Piranhas Forum banner
1 - 9 of 9 Posts

·
Registered
Joined
·
27,223 Posts
Discussion Starter · #1 ·
Does most of the nitrifying bacteria reside in the water, gravel, or filter media? If the latter is correct, is it possible to transition a filter which has been running on a fully cycled tank to a non-cycled tank and expect it to keep up? I am pretty sure the answer is the bacteria is everywhere and no you cant do this....just wondering.
 

·
Death is fair to everyone.
Joined
·
5,310 Posts
If the bioload is not to much it can. Alot of the nitrifying bacteria resides in the gravel too. If you can add some of that too it will help. You can also use biospira. (I know there are people who doubt a overnight solution will work. But my piraya tank was only running 2 days before they went in. And they were in excellent health.) It is nitrifying bacteria in a bag. I have used it on two of my new tanks. And used right it works. It helps new filters and gravel overnight. It has worked very well i checked perimeters daily after adding. And all were excellent. Oh and very little bacteria resides in the water.
 
G

·
I would say most bacteria lives in the filter and gravel bed.

when setting up any new tanks I usually use a well used sponge filter and gravel.

another good reason to run a sponge filter
 

·
Hello Everybody!
Joined
·
2,049 Posts
In order for nitrifiers to colonize in great numbers, certain criteria must first be met. 1) Must have a flow of water high in dissolved oxygen. 2) Must have a constant food source... ammonia/nitrite. 3) Must have a suitable media to colonize (gravel, sponge, any other bio media).

Since nitrifiers are not free-floating/swimming, we can rule out that water would be a suitable media. Thus, they are not found in great numbers in water.

So unless you have an undergravel filter which basically draws a current through the gravel to satisfy these 3 criteria, nitrifiers only occur near the surface of the gravel bed. This holds true for any surface in the tank (glass walls, ornaments, driftwood, plants, etc.). These places will have a certain number of nitrifiers colonize because water flows through them... lack of which would encourage anaerobic activity.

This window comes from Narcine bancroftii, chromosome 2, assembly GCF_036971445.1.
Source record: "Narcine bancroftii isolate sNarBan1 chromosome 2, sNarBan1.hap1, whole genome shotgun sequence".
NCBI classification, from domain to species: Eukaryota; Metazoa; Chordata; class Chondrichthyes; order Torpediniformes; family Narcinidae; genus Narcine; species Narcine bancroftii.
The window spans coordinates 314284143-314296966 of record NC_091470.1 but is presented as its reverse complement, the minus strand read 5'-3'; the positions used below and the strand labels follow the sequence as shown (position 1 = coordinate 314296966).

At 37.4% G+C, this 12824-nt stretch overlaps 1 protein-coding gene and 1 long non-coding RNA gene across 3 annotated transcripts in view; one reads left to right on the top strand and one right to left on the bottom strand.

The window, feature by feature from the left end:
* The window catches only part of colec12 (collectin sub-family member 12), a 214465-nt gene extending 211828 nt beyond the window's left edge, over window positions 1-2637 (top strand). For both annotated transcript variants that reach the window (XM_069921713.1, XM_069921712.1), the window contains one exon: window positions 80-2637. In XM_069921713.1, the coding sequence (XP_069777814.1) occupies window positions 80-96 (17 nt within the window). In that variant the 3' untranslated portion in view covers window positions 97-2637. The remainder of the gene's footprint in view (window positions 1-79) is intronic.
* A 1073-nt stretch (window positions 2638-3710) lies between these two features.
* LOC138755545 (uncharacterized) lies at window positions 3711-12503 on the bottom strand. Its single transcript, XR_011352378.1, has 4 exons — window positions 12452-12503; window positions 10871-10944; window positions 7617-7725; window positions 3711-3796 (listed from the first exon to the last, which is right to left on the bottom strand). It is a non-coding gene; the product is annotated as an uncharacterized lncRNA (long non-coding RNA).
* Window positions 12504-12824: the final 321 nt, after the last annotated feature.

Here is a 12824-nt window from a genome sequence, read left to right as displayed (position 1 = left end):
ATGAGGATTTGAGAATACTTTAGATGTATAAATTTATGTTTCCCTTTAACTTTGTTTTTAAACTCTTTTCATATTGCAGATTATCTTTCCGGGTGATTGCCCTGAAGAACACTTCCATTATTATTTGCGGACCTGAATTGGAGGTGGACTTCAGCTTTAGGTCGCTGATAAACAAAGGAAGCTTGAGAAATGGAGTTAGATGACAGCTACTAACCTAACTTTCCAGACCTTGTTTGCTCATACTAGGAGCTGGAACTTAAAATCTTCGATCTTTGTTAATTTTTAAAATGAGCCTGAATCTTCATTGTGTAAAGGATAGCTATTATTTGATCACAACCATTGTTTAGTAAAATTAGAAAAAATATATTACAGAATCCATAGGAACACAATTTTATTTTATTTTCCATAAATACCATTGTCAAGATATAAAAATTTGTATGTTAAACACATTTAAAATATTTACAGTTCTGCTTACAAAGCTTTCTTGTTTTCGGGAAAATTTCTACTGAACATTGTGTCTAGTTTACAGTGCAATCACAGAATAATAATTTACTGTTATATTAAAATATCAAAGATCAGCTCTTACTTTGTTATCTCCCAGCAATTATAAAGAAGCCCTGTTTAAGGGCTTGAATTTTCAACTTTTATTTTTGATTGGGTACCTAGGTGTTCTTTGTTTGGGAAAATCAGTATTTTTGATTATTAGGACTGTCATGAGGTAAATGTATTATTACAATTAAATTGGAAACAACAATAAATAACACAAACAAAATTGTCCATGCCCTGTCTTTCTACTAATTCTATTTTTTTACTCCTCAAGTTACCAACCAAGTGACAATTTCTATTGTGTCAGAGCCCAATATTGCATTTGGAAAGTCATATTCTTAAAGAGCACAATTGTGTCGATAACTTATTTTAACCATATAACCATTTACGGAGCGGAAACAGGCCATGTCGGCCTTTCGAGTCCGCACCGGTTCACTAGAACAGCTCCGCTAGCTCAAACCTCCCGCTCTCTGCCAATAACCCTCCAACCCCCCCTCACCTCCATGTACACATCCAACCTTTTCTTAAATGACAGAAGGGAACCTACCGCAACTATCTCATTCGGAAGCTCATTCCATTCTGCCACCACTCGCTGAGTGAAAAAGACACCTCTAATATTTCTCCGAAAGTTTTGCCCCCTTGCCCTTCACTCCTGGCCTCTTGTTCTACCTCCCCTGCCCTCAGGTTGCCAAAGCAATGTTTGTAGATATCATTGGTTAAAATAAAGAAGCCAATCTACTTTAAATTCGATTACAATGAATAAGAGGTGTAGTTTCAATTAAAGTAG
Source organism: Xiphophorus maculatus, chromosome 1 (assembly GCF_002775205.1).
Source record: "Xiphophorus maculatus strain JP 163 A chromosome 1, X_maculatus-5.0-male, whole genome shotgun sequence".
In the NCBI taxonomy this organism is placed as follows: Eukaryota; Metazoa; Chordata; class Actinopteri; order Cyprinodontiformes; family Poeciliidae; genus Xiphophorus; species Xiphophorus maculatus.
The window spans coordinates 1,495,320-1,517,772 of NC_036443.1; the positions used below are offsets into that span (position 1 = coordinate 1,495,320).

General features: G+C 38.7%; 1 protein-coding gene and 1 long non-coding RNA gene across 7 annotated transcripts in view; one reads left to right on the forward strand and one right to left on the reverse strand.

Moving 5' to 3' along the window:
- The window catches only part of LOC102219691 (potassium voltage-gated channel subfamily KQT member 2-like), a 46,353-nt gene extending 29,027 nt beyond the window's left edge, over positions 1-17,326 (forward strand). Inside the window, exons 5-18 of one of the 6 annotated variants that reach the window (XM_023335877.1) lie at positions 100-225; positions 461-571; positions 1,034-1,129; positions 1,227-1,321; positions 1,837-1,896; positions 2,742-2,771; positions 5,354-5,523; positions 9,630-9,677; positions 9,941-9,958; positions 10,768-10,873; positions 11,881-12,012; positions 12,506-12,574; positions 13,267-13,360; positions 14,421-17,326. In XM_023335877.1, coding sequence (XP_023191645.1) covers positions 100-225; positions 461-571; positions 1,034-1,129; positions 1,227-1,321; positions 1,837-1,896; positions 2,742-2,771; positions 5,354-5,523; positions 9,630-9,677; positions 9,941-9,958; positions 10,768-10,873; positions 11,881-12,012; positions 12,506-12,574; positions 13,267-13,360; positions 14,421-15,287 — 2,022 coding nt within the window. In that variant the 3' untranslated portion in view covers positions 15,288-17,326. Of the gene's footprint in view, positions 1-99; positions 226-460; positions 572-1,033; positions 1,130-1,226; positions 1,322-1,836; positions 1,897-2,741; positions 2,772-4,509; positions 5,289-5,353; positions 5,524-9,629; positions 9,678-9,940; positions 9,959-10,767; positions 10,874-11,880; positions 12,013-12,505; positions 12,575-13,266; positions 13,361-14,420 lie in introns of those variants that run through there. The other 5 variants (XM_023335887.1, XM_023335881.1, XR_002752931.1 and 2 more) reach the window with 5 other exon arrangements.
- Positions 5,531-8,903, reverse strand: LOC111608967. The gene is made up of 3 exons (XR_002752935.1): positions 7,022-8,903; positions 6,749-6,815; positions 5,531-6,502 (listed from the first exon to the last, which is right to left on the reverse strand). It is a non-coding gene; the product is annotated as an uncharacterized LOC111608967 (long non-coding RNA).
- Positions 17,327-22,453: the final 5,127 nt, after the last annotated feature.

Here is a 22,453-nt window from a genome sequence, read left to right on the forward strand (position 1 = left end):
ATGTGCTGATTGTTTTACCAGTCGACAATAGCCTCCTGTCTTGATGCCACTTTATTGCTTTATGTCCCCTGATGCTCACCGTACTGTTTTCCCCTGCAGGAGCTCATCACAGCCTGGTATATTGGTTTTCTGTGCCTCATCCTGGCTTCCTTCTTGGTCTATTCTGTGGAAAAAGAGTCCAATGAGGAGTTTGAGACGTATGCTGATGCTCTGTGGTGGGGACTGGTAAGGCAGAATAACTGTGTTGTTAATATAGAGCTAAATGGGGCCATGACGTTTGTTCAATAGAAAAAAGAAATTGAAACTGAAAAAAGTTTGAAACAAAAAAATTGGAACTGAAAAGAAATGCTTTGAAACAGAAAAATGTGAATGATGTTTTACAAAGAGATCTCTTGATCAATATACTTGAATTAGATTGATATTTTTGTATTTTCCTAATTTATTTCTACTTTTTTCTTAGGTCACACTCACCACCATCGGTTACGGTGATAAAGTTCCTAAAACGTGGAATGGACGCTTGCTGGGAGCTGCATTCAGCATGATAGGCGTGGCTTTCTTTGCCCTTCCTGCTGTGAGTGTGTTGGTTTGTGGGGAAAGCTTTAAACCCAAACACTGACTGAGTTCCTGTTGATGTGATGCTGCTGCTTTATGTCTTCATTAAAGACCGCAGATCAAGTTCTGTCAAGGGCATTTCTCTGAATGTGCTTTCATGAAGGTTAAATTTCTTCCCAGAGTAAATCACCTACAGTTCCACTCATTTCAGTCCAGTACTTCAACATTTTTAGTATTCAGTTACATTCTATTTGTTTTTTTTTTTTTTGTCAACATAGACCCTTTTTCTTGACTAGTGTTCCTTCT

That being said, the ideal place for nitrifiers to reside is in your filter bed. That's where the majority of your nitrifiers will colonize because it satisfies all 3 criteria (oxygen, food, and media). So basically, you can cycle a new tank (with a minor stumble in your ammonia/nitrite readings) if you use a seasoned filter. The minor stumble is caused by: 1) water parameters can never be exactly the same as the old tank water, thus nitrifiers would need to adjust. 2) you are still missing nitrifiers that were present in the old tank's glass walls, gravel, ornaments, etc.

Short answer to sum up this long rant... you CAN use a seasoned filter to significantly reduce cycling time. Just make sure to not overfeed and overstock your tank so the nitrifiers can keep up.
 

·
Death is fair to everyone.
Joined
·
5,310 Posts
Great post don. Good to see you have your props
This guy and hareball have alot of experiece
These two guys in this fourum is going to be a great information center.
 

·
Registered
Joined
·
27,223 Posts
Discussion Starter · #7 ·
Thanks for the answers guys. Thats pretty much what I thought. I was asking this question to see whether I could pre-cycle my filters because I am moving out soon and setting up more tanks...
 

·
OPEFE
Joined
·
10,249 Posts
100% agree with DonH post!
 

·
The ASSMAN
Joined
·
20,469 Posts
Hey X,
When I set up a 45, I used a precycled emp440 that I had for quite a while on my 125 with my pygos. I filled the 45 about 2/3 up with water from the 125 and the rest with new water, slapped on the filter and put in a 5" spilo and some feeders. I checked the paramaters for a few days and it is completely cycled. Never had any ammonia or nitrites.
 
1 - 9 of 9 Posts
This is an older thread, you may not receive a response, and could be reviving an old thread. Please consider creating a new thread.
Top